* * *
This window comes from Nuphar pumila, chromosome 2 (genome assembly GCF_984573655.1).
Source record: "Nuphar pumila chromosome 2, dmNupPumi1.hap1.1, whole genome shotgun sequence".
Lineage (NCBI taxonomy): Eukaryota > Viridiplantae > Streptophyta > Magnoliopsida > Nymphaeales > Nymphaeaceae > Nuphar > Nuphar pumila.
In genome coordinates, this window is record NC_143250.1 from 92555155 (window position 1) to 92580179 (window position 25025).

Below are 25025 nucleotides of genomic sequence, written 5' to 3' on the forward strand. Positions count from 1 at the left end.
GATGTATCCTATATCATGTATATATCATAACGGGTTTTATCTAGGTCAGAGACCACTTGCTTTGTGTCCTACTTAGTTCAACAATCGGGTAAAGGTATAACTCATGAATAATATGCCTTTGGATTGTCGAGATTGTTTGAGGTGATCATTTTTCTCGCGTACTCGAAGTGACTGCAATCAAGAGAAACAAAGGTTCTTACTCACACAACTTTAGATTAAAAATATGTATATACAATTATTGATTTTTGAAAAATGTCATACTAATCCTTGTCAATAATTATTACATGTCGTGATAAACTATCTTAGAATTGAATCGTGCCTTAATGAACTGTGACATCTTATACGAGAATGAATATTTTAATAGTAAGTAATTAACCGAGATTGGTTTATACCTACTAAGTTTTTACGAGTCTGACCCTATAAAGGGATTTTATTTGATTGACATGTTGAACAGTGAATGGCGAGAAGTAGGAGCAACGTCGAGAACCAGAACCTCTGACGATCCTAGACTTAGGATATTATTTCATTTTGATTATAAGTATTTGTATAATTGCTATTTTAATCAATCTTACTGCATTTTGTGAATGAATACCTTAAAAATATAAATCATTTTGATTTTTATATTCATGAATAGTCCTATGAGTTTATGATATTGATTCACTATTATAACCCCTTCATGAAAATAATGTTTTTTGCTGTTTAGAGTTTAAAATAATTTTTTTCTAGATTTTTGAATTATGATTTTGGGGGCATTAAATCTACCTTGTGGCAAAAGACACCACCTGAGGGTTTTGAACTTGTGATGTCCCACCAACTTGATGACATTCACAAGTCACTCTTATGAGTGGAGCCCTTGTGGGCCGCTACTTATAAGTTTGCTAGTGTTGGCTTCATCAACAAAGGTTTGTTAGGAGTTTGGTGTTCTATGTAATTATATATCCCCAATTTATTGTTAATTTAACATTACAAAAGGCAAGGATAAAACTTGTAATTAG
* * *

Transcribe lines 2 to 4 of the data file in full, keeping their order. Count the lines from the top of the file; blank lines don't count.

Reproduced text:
Source record: "Nuphar pumila chromosome 2, dmNupPumi1.hap1.1, whole genome shotgun sequence".
Lineage (NCBI taxonomy): Eukaryota > Viridiplantae > Streptophyta > Magnoliopsida > Nymphaeales > Nymphaeaceae > Nuphar > Nuphar pumila.
In genome coordinates, this window is record NC_143250.1 from 92555155 (window position 1) to 92580179 (window position 25025).